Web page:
A Brief Primer on MLK Day

1,169 total views, 1 views today

Every year, on the third Monday of January, Martin Luther King, Jr. Day (commonly abbreviated to MLK Day) is celebrated nationwide in the U.S. The holiday, like other Monday holidays such as Memorial Day and Labor Day, is a federal holiday, meaning that certain places and businesses that might otherwise be open will instead be closed. Learn more about MLK Day closures, history, and other topics with this brief primer.

When did MLK Day start?

Although Martin Luther King, Jr., is widely known for his crucial role in the civil rights movement of the 1960s, MLK Day did not become a national day of service until 1985, 17 years after his assassination and two years after President Ronald Reagan signed the holiday into law.

How did MLK Day become a federal holiday?

Prior to President Reagan instituting MLK Day as a federal holiday, the idea for MLK Day had been introduced in Congress nearly two decades prior. The delay in establishing MLK Day occurred in part because, despite the strides that Martin Luther King, Jr., made for civil rights in the U.S., he remained a polarizing figure throughout his lifetime and even into the 1970s. Historians say that racism undoubtedly played a part, as many people did not want the first federal holiday devoted to a non-presidential figure to be dedicated to a Black person.

Between when Rep. John Conyers (D-MI) introduced a bill to make MLK Day a federal holiday in 1968 and when President Jimmy Carter advanced the bill to a failed vote in Congress, several states established the holiday within their borders, including Illinois, Connecticut, and Massachusetts. Eventually, King’s widow Coretta King Scott and the musician Stevie Wonder, who wrote his hit “Happy Birthday” to explicitly endorse instating MLK Day nationwide, gathered six million signatures on a petition in favor of making MLK Day a federal holiday. After they delivered this petition to Congress in 1982, it didn’t take long for President Reagan to instate the holiday.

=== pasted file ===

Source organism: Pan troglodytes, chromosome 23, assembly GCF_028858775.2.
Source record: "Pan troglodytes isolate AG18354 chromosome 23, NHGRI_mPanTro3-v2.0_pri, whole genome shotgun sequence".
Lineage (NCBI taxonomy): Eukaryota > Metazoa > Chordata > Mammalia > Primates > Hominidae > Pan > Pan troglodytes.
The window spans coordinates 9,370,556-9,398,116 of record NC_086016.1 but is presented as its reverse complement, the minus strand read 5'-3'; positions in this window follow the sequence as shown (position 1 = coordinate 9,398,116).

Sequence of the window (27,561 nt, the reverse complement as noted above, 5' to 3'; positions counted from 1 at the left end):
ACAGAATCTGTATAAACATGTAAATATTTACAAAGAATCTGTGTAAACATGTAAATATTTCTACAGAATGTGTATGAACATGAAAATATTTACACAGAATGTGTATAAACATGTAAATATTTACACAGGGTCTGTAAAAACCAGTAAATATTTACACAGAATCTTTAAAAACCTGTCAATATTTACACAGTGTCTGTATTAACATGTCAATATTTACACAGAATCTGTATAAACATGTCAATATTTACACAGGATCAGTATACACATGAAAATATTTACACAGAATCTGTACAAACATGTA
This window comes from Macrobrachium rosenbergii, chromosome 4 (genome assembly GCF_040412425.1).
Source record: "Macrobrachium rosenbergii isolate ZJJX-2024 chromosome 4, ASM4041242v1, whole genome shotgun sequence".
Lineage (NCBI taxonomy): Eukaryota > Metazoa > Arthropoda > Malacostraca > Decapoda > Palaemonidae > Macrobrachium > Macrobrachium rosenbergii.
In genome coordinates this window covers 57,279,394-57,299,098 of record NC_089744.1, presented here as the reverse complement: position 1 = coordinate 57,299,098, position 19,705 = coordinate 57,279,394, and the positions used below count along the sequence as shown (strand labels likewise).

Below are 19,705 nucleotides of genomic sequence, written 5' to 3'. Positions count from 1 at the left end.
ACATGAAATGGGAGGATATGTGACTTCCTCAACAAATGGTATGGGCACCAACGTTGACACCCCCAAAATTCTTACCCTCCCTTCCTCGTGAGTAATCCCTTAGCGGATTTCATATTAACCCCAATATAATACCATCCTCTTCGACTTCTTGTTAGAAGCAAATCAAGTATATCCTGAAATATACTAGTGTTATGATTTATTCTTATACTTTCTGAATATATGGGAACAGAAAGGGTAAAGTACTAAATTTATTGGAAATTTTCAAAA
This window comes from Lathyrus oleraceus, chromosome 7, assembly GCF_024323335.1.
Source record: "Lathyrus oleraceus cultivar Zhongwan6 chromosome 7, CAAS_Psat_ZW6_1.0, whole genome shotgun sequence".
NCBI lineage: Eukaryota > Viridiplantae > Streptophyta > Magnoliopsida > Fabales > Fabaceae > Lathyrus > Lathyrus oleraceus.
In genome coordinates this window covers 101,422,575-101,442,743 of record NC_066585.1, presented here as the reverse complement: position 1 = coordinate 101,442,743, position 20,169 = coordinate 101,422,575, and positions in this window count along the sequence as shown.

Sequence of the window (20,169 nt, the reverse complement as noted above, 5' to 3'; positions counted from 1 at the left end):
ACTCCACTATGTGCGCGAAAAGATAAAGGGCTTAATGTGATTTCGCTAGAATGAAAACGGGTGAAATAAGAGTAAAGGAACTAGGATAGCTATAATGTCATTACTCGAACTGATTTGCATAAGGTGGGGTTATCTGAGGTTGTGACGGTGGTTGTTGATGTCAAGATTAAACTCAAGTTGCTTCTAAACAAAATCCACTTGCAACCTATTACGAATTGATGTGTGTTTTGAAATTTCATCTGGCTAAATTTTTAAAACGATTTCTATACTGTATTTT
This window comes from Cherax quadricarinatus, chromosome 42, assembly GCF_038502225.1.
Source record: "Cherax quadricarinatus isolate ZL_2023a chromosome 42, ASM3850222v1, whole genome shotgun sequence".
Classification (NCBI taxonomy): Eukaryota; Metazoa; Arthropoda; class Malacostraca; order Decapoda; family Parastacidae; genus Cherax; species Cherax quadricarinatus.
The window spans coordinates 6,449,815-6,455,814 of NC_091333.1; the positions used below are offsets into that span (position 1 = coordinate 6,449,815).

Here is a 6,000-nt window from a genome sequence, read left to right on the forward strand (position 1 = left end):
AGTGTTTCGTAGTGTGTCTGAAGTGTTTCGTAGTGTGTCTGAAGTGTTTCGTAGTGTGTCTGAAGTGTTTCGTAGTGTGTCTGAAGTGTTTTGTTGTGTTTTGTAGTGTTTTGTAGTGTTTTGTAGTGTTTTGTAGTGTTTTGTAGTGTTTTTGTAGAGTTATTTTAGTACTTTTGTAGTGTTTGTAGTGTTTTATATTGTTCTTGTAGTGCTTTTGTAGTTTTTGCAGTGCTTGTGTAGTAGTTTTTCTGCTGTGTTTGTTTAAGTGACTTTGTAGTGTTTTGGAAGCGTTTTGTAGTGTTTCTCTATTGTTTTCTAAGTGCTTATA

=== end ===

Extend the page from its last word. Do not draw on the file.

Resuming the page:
Why is MLK Day on the third Monday of January?

As with Presidents’ Day, MLK Day falls near, but not always on, the birthday of the person whom it celebrates. Martin Luther King, Jr. was born on January 15, 1929, but since January 15 doesn’t always fall on a Monday, the holiday has been designated as the third Monday of January to approximate his birthday while allowing people to take three-day weekends.

What institutions are closed for MLK Day?

Since MLK Day is a federal holiday, most banks will be closed since they follow the same closure schedule as the Federal Reserve, a government institution. Other government operations such as post offices and public schools close for MLK Day, though other mail and shipping organizations, as well as private schools, may remain open. Many restaurants, shops, and other small businesses may remain open, though some will close in celebration.

How can I celebrate MLK Day?

Much of MLK Day involves symbolism rather than activism, but that doesn’t mean you can’t help to make the day an occasion that would make its namesake proud. For a list of several ways that you can celebrate MLK Day no matter where you live, click here.

How will you be observing MLK Day? Share your ideas in the comments to inspire others!

Leave a Reply

Your email address will not be published. Required fields are marked *